Health supply chains

A STEP in the right direction

by Alan Brooks

In depth

A Kenyan health worker delivers vaccines in a cool box on a motorcycle.

A Kenyan health worker delivers vaccines in a cool box on a motorcycle.

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The fragile health systems of most of the developing countries struggle to deliver vaccines wherever they are needed. The East African Community (EAC) is trying to improve matters. With support from a wide range of partners, including Gavi, the Vaccine Alliance, the EAC has set up a centre of excellence to enhance expertise in health management.

Supply chains in African countries are often inefficient or not well managed. Managing the supply chain for immunisation is a huge challenge since vaccines are temperature-sensitive and need to be kept cold during their long journey from production to use. Furthermore, vaccines must not expire before reaching their destination. Otherwise, clinics may run out of vaccines and thus miss opportunities to vaccinate children against life threatening diseases like pneumonia, meningitis and diarrhoea.

The six member states of the EAC – Burundi, Kenya, Rwanda, Tanzania, Uganda and, since 2016, South Sudan – share a joint vision for attaining “healthy and productive” populations. Well-functioning and strong health systems are essential to make this vision come true, and the professional management of health goods, including the uninterrupted supply of medical products, is a core pillar.

The ever-growing availability of vaccines, medicines and other health products is positive news. At the same time, it stretches health commodity supply chains, not least in low-income countries. Advances in technology, communication and infrastructure help to modernise supply chains, but there are too few supply chain managers with the necessary skills and knowledge. Their competence, however, is the bedrock of improvement.


Innovative training programme

A training course at the EAC’s new Centre of Excellence in Kigali is designed to make a difference. It is called STEP (Strategic Training Executive Programme) and combines academic learning with on-the-job training. STEP helps participants develop problem-solving skills and build teams. It is based on a systematic assessment of the professional competencies needed to manage supply chains.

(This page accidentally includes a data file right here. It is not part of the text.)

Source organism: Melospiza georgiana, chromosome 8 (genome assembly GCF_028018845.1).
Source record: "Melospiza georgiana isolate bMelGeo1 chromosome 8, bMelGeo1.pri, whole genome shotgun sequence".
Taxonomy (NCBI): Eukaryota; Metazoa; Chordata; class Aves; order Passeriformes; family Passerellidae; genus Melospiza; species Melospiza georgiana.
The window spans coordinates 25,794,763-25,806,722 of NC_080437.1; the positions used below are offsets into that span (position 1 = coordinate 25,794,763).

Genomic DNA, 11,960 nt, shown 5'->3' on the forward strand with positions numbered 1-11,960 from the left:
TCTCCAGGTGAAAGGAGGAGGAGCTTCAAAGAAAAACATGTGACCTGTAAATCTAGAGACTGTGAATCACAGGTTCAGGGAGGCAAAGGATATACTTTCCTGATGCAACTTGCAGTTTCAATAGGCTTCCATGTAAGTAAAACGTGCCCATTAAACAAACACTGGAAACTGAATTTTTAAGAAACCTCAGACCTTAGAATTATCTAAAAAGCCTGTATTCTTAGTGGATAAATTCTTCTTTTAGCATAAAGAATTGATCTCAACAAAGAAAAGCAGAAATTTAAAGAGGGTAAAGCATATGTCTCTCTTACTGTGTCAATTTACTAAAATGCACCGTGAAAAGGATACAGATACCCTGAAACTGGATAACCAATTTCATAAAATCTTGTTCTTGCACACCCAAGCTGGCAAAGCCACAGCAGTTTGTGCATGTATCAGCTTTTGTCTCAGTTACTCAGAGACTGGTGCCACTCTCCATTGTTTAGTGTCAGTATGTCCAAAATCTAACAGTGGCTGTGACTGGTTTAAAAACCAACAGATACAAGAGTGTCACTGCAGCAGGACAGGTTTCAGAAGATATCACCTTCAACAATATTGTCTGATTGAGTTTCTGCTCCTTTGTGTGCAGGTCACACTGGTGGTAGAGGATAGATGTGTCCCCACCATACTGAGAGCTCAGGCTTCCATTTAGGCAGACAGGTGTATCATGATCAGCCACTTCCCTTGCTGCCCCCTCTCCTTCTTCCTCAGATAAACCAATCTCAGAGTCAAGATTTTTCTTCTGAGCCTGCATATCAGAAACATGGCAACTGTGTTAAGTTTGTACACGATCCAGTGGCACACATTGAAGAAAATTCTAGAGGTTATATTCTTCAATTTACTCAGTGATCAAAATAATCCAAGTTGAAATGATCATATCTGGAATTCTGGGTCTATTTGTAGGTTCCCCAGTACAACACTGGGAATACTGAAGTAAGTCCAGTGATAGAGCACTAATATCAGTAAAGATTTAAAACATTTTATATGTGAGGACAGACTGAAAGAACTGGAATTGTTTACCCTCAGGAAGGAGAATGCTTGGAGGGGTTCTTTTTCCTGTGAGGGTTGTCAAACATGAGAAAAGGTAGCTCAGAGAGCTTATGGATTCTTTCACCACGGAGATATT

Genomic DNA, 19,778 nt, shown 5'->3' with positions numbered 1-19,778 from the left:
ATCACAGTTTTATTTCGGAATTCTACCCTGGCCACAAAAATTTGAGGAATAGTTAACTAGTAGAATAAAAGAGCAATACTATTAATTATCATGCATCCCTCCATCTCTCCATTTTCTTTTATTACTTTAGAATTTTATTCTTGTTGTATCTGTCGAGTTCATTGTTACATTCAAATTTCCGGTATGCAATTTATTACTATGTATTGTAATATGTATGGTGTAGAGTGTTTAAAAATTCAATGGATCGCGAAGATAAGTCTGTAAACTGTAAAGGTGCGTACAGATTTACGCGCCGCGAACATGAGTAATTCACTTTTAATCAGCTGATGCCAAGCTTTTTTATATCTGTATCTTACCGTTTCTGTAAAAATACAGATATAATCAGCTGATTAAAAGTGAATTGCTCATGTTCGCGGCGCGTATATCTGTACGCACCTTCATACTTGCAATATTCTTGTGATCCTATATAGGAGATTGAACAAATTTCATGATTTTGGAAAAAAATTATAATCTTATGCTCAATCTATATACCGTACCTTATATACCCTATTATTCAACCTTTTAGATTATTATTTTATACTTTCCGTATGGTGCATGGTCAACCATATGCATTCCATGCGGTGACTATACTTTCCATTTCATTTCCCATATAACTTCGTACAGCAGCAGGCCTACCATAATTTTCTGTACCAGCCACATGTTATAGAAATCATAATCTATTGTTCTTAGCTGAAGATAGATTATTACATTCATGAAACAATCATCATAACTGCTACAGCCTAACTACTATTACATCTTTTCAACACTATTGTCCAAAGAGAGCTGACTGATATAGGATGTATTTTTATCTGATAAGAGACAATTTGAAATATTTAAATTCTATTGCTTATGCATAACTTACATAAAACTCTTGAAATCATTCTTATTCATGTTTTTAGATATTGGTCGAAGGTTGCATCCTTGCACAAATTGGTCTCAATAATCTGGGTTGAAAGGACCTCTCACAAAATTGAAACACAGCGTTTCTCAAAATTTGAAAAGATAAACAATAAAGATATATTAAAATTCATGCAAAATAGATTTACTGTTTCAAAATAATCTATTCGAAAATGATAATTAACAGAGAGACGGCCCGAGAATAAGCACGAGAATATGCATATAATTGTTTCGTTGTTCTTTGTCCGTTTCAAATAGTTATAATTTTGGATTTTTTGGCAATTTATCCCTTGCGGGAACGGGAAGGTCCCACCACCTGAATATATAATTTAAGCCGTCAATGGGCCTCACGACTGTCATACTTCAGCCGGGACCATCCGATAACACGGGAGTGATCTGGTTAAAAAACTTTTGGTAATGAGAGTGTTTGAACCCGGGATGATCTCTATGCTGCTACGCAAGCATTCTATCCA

STEP students are paired up with mentors from the private sector. It is important to put new skills into practice and build knowledge-sharing networks. Therefore, STEP ensures that students are exposed to practical experience for months on end, rather than only relying on classroom teaching.

Lucy Kanja was one of the participants in the first STEP course. She is the manager of a vaccine depot at Dagoretti in Nairobi, Kenya. She says the programme met her professional needs. In particular, she appreciates the idea of taking leadership methods from commercial logistics companies and adapting them to immunisation supply chains.

“At Dagoretti, we have a high turnover of workers, and I used to wonder how we could keep everything going,” she says. STEP taught her how to build teams, attract and retain top talent. “Today, I am mentoring three health workers. I teach them supply chain skills that help ensure effective vaccine management,” she reports.

Staff of Gavi, the Vaccine Alliance, interviewed her and other STEP participants for evaluation purposes. Joshua Obel, an operations director at the Kenya Medical Supplies Authority (KEMSA), considers the training course a “STEP in the right direction”. He says: “I have been to a lot of trainings during my career, and this is the only one that I will really be able to put into practice.”

By the end of 2016, 60 professionals from all supply chain levels in various East and West African countries will have graduated from the STEP programme. By 2020, the number should rise to up to 600 supply chain professionals contributing to the health of their communities.


Centre of excellence

STEP is run by the Regional Centre of Excellence for Vaccines, Immunisation and Health Supply Chain Management. The EAC established it in October 2015. It is based at the University of Rwanda in Kigali, but relies on the entire region’s universities to foster expertise and train a new generation of skilled managers. Ultimately, the goal is to ensure that essential and potentially life-saving health products reach everyone in need, no matter where they live.

The Centre is the fruit of a collaboration between the EAC and a wide range of partners, both public and private. They include the UN Children's Fund (UNICEF), the UN Population Fund (UNFPA), the World Health Organization (WHO), the German KfW Development Bank and the Bill & Melinda Gates Foundation. Private sector partners include the logistics company United Parcel Service (UPS) and the International Federation of Pharmaceutical Wholesalers (IFPW). UPS is providing logistics know-how and helps the Centre to build on some of the development approaches its senior managers use. The IFPW, which represents more than forty companies, funds scholarships for high-potential students. It is also  sharing industry insights on supply chain management and supporting mentorship programmes.

Gavi helped to establish the Centre, enabling it to complete its training strategy and launch its programme. The experience of the LOGIVAC Centre in Benin, which pursues similar goals in West Africa, has proved useful in Kigali moreover. Gavi’s mission is to support the world’s poorest countries to improve immunisation coverage.

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